It is too early for central banks to begin implementing an exit strategy for the extraordinary monetary policies they have implemented as a result of the crisis, four experts said on Wednesday.
"Exiting too early is the greatest danger," said Paul Mortimer-Lee, the global head of market economics at BNP Paribas. "[On exiting too late], the real danger is not inflation, but inflation expectations. Central banks should talk tough but act weak."
It was not the time to exit now, said Lucrezia Reichlin a professor at the London Business School and a former director general of research at the European Central Bank (ECB), as there were no signs of danger of inflation. But she added: "It might be time to get out of some of the special [liquidity] measures." The ECB announced plans to withdraw some of its crisis fighting open-market operations last week and Canada has already done so.
Gabriel Stein, the chief international economist at Lombard Street Research parried concerns that the Fed would stoke inflation, saying: "The US does not have strong incentives to inflate away its debts: that would hurt loyal allies, like Taiwan and Japan, or damage the assets of baby-boomers' pension funds."
Before raising rates, central banks had to be sure the economy was on a sound footing and that there is a very firm trend in employment growth, said Mortimer-Lee. "An economic recovery will not be sustainable without a sustainable recovery in consumption and this relies on a sustainable recovery in employment. "In this vein he was most concerned about Europe, where labour markets are more rigid.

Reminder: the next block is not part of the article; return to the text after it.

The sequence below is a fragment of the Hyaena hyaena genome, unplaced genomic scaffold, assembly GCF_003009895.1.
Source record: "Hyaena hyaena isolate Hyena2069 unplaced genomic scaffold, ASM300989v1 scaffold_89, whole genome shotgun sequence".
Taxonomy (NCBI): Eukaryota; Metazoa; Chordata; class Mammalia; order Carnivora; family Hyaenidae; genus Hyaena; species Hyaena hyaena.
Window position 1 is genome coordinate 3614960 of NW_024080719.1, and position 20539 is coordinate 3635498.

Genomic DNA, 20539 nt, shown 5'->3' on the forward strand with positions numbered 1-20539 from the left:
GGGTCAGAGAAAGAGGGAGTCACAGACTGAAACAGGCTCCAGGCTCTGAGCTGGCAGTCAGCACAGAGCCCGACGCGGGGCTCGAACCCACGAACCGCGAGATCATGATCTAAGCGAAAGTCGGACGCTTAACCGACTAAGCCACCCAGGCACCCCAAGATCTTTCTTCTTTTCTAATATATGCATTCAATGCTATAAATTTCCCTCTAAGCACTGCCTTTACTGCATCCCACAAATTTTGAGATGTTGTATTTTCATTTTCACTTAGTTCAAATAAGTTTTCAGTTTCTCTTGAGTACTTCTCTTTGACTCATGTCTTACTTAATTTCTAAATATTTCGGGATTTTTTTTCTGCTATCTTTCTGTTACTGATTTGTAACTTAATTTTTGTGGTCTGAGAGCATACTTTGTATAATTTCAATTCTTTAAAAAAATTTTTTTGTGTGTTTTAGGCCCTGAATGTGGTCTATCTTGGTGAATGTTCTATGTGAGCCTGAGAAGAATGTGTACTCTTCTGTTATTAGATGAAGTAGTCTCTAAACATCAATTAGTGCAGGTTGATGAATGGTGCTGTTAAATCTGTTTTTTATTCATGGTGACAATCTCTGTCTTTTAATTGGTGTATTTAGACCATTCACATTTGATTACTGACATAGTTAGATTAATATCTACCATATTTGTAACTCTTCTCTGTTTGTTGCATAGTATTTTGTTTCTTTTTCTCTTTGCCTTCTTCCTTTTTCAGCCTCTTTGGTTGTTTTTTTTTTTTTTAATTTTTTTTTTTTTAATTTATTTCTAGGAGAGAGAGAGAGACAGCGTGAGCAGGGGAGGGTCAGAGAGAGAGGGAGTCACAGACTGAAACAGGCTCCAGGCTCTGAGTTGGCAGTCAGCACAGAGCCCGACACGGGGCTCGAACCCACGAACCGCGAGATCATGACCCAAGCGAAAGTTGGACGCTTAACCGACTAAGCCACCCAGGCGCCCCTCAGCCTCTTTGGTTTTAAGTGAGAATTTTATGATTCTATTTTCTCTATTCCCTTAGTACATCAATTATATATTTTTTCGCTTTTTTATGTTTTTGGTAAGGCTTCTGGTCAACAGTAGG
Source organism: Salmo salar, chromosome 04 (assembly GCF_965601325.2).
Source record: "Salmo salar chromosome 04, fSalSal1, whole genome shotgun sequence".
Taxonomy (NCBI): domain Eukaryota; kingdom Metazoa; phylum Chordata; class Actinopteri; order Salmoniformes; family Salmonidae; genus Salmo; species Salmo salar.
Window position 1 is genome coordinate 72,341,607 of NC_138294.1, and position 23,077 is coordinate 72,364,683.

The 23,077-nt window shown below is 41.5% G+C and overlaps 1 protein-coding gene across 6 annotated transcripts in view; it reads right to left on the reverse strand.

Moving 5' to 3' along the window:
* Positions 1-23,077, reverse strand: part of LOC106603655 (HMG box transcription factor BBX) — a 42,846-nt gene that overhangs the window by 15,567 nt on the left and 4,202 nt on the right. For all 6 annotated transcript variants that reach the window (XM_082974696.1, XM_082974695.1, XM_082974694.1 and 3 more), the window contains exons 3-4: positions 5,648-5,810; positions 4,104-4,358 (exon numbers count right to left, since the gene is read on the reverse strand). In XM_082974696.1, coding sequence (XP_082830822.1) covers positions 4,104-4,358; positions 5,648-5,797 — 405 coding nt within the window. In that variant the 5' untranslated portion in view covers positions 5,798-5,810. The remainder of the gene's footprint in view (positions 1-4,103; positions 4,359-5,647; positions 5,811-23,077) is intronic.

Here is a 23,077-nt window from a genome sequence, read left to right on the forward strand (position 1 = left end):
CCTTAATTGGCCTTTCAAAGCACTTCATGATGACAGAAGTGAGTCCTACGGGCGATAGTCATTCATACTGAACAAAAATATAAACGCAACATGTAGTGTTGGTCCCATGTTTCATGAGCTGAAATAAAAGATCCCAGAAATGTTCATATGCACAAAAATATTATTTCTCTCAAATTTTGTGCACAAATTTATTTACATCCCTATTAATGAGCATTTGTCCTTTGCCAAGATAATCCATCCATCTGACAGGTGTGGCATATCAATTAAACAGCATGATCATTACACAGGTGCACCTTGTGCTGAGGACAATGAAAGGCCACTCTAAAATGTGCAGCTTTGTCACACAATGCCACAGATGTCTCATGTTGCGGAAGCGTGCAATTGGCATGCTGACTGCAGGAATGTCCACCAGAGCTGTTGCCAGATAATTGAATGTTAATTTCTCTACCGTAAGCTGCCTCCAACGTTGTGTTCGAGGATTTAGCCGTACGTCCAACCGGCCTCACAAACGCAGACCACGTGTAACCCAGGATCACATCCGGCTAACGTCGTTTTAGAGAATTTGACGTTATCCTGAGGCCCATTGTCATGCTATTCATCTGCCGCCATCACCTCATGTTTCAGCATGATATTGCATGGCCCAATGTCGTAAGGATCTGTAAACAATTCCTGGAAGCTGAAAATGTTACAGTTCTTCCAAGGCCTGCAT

Both Mortimer-Lee and Reichlin thought there would be no rate hikes in 2010 in the euro area or the US. Reichlin argued that the Fed would be the first out of the two to hike, saying: "Europe will get out trouble when the US gets out of trouble."
Stein agreed: "You need above trend growth to reduce output gap. In the run-up to the crisis the spenders overspent, now the savers have to spend. Europe is looking to export-led growth but where will the demand for those exports come from?"
However, the experts cautioned that it was important to learn the lessons of previous cycles and avoid raising rates too late.
In terms of indicators, Stein said you would need to see broad money growth of 6-7% for a sustained period before raising rates.
But panelists acknowledged that asset prices could already be too high. Mortimer-Lee said: "There is some danger that we have asset price bubbles. But the dangers of bubbles are much worse in emerging markets where policies of dirty floats mean countries are importing US monetary policy, which is right for US but not right for them."
However, Stein warned it was not just an emerging market issue. "In Sweden the housing market is picking up. I know the Riksbank is worried but can't do anything about it."
Lessons from Japan
For Charles Goodhart, a member of the Financial Markets Group at the London School of Economics, the main lesson from the Japanese experience was that the central bank was far too conservative and "tiptoed into doing the least they could." The Bank of Japan had, he said, "consistently been on the wrong side of the argument."
Mortimer-Lee noted Fed chairman Ben Bernanke's comments that in Japan there was not the social and economic consensus to get out of deflation: "With low interest rates you can borrow cheaply long term and push your fiscal problem into the future. This is what happens if you don't act quickly enough."
He added: "Who is most in danger of being like Japan? Europe. The fear is that Europe act too slowly."